For seven years, Craig and her husband have fostered over 30 kids, although she said they closed their foster care license last July. They have two biological children and adopted three more kids.

Adoptions can sometimes take years to finalize, she said.

“The system is not a home,” Craig said. “The system is not permanent. And so I think the longer that they are out of a home just increases the likelihood for poor outcomes. We already have kids that are in care, they graduate high school at a lower rate, and they are less likely to attend college, coupled with everything else.”

Vickie and Howard Denson founded Respond in 1989, and it was closed in the early 2000s. The Foster and Adoptive Care Coalition revamped it in 2022. When the Densons adopted a little girl, they said, some adoption agencies in Missouri were unwilling to work with them due to their skin color.

They founded Respond after recognizing Black people weren’t as informed about the foster care and adoption process in Missouri and saw a need to educate more Black families. Although Respond’s purpose is to educate and recruit Black foster parents, skin color isn’t the most important thing at the end of the day, said Howard Denson, 74, of High Ridge.

“It is far better to have a loving family than a loving family of a specific race,” Denson said. “And what it boils down to is do [parents] know what they're getting into? It's more than just their relationship with the child. You have to consider the child's relationship with their family members and school. The culture the child will be living within is a complex situation.”

Foster care takes special people, he said. Kids often come from adverse situations where abuse and some form of neglect have taken place.

“It takes special people to be able to love without limits and then be willing and able to let go,” Denson said. “Even if you don't believe where they're going is in the best interests of the child. Sometimes the court is sending that child back into the abusive situation that created the need for foster care parents in the first place. The foster parent may not think that child is ready, but it is the judge who gets to make the decision.”

Howard Benson, 74, and his wife Vickie talks to press in their home, High Ridge in Jefferson County, on Tuesday July 2, 2024.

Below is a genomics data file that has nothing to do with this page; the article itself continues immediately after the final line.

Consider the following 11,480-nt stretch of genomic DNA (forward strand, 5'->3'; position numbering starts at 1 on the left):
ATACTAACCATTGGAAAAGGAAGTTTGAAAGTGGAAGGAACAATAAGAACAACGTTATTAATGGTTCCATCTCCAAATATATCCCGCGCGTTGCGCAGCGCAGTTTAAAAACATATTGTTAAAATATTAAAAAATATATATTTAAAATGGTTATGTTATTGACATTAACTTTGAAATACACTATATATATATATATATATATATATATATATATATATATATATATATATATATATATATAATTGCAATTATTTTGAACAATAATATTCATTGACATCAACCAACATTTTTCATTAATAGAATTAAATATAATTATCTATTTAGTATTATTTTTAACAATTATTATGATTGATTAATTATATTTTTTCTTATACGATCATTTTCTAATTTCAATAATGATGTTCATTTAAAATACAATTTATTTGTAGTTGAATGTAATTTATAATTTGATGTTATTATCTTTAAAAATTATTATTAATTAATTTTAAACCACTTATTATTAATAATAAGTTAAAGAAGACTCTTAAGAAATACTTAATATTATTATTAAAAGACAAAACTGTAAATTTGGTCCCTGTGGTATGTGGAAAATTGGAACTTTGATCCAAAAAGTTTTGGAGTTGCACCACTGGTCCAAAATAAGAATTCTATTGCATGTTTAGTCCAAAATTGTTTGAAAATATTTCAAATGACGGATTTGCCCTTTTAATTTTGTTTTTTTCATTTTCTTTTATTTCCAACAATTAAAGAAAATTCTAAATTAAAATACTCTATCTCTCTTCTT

Sophie Proe
/
St.Louis Public Radio
Howard Benson, 74, and his wife Vickie talks to press in their home, High Ridge in Jefferson County, on Tuesday July 2, 2024.

Even though kids in foster care tend to have poorer outcomes than other children, Gordon said that isn’t her story. And she added that it doesn’t have to be anyone else’s either.

After spending more than a decade in the system, she said she learned to redefine words as a means to take control of her narrative. She said she eventually adjusted to living with her foster mom and enjoyed being active in school activities and taking her education seriously.

She went on to obtain a bachelor’s degree in political science and master’s degrees in business administration and human resources, and she also has certifications in entrepreneurship and information systems. In January, Gordon became the chief growth officer at the Foster and Adoptive Care Coalition. She has 25 years of experience in the nonprofit sector and most recently served as vice president of community investment with United Way of Greater St. Louis.

After being forced out of the system, she said she felt lost and disconnected from the various resources the foster care system provided her. But she didn’t let that become an excuse not to succeed, she said. Her faith in God, hard work, connections to others and belief in herself have pushed her forward, she said.

She encouraged current and former foster youth to "accept the challenge" and move beyond adversity. The word foster for Gordon is an acronym for Find, Opportunities, Strengthen, Teach and Release.

“It is a constant reminder of, since foster care is no longer available, how do you find and fulfill opportunities that will strengthen you, continue to teach you, empower you, restore or release what you need to move forward when you’re stuck in life?” Gordon said.

“We can go through some really, really tough stumbling blocks in our life, but they don’t have to hinder us. Whatever situation you’re going through right now, this is just a temporary challenge, that you’re being prepared for something bigger.”
Copyright 2024 St. Louis Public Radio

Lacretia Wimbley